Do you need to be a predator to survive in business? At one time, being a predator seemed like a must-have in the corporate structure. Pop-culture was filled with references to those who had a trail of preverbal dead-bodies in their wake. But what was the outcome and the cost? Short-term, long-term, ethically?
Aren’t we better than that? Even in the most competitive industries, we have the capacity to make the difficult business decisions while maintaining relationships; the whole-ness of the individual left intact; happy, shiny, engaged people within our organizations working towards a mutual goal.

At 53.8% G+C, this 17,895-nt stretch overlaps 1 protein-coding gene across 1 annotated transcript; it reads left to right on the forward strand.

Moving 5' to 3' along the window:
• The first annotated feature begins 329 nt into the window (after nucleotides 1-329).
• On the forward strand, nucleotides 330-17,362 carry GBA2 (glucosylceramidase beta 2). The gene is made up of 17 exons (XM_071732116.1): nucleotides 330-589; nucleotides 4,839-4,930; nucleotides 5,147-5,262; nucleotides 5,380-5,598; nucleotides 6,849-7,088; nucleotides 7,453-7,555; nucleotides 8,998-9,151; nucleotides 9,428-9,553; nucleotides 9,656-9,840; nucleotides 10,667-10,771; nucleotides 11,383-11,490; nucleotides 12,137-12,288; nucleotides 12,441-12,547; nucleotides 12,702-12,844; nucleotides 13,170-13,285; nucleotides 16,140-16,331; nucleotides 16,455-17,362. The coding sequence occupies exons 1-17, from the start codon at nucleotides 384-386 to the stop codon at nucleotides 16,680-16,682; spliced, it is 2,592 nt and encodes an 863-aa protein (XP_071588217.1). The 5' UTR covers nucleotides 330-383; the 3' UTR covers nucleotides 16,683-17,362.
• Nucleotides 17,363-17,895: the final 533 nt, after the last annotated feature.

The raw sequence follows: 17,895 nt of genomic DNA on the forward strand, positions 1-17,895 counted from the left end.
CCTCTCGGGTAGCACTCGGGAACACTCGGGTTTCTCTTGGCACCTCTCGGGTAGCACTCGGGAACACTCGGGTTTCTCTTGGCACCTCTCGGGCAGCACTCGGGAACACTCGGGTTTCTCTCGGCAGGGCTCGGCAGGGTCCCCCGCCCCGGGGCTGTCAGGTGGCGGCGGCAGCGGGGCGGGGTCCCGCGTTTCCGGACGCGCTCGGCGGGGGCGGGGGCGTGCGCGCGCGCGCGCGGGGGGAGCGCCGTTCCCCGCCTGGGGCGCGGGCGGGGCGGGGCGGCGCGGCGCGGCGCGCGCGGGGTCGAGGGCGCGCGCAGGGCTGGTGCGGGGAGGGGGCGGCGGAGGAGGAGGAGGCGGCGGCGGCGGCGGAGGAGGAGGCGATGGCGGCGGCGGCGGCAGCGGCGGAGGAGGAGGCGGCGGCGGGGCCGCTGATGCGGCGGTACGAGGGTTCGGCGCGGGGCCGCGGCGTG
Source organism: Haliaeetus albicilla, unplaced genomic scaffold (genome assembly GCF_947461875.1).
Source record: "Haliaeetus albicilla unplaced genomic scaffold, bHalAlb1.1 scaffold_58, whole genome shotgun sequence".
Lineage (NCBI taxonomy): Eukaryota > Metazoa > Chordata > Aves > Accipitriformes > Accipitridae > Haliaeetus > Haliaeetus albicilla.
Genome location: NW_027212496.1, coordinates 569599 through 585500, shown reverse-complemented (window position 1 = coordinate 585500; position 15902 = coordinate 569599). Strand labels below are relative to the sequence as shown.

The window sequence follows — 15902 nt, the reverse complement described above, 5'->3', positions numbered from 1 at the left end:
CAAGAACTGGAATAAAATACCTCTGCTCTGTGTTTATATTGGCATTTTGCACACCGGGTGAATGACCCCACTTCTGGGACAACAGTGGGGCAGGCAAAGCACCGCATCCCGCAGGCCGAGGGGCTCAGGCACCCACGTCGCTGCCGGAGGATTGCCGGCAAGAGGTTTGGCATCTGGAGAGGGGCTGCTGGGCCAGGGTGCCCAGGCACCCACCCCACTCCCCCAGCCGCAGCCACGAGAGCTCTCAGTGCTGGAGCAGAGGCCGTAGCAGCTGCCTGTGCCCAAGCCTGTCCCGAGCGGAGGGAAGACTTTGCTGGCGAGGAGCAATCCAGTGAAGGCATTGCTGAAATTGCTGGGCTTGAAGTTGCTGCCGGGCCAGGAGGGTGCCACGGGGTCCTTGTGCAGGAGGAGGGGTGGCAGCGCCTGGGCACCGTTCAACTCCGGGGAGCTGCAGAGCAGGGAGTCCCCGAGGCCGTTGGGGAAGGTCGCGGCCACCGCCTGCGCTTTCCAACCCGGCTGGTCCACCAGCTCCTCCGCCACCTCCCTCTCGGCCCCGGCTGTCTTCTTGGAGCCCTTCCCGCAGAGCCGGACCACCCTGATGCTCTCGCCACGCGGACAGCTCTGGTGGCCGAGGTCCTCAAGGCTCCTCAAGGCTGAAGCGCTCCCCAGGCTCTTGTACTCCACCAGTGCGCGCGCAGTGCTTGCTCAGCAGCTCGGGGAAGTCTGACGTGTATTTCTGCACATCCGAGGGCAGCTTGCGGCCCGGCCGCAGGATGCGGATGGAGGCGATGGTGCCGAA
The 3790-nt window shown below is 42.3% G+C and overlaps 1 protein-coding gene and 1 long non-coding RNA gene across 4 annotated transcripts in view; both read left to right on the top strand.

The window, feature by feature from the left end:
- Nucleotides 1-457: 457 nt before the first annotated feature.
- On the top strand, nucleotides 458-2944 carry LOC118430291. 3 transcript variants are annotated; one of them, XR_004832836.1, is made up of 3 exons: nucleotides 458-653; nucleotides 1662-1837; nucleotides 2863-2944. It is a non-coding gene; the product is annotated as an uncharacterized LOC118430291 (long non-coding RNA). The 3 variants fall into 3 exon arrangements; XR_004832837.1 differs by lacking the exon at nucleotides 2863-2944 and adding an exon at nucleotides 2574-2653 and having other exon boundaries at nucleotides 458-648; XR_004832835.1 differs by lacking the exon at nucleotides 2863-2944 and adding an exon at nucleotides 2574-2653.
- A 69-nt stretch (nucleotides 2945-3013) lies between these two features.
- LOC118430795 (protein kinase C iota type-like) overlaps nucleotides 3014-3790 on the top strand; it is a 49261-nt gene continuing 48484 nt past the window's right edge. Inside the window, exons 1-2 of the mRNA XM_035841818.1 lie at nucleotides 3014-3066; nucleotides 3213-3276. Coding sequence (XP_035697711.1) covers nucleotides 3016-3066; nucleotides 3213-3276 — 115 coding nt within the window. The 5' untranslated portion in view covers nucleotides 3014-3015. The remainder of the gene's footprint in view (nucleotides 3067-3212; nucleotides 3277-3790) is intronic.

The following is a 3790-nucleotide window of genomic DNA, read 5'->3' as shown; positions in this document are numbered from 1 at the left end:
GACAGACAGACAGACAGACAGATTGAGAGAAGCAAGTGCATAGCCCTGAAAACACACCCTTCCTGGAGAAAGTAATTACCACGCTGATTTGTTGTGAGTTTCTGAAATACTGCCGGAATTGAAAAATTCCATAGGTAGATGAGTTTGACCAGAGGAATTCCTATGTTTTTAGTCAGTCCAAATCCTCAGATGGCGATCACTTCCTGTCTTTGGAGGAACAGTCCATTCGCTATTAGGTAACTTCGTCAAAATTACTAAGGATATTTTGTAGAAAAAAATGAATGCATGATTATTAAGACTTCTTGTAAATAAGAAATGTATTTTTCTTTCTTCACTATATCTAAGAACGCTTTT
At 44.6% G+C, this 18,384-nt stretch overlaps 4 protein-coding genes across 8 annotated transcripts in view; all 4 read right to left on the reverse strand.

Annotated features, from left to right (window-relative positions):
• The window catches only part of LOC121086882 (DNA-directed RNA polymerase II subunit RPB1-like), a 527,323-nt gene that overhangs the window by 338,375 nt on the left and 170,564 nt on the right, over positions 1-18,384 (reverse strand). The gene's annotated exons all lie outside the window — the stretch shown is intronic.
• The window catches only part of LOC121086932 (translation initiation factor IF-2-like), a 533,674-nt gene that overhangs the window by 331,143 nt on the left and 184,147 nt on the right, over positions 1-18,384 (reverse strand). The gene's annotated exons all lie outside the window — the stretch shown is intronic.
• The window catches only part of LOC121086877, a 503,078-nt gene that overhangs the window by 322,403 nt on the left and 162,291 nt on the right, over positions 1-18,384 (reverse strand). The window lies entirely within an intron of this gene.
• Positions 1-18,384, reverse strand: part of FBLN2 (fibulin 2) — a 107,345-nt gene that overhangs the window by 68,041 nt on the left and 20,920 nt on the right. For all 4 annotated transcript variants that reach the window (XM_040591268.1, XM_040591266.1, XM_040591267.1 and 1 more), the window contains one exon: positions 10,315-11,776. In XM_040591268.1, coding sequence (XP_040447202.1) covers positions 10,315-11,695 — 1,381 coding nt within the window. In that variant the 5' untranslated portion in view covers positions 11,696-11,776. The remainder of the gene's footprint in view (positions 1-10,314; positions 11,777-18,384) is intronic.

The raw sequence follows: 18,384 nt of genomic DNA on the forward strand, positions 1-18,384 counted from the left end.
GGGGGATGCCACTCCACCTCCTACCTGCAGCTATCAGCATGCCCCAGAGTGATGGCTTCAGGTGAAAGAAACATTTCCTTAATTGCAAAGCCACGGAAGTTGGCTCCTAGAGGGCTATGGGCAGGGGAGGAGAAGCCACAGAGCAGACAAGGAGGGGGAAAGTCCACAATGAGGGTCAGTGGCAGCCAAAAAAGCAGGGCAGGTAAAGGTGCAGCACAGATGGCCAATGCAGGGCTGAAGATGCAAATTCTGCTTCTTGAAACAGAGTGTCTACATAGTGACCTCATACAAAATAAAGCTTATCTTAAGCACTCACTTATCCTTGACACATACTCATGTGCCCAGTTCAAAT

Welcome to the age of leadership: “an influence relationship…it is active, reciprocal, and non-coercive.” Lets say good-bye to heavy-handed, top down, command and control management practices of the past, we’re done with you! There is however a slight caveat to this however, we do need a balance of managing and leading, but the trick is knowing when, how, and why and ensuring the predatory practices remain in nature.
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Leadership definition derived from Kouzes and Posner (2002). The Leadership Challenge – a great read.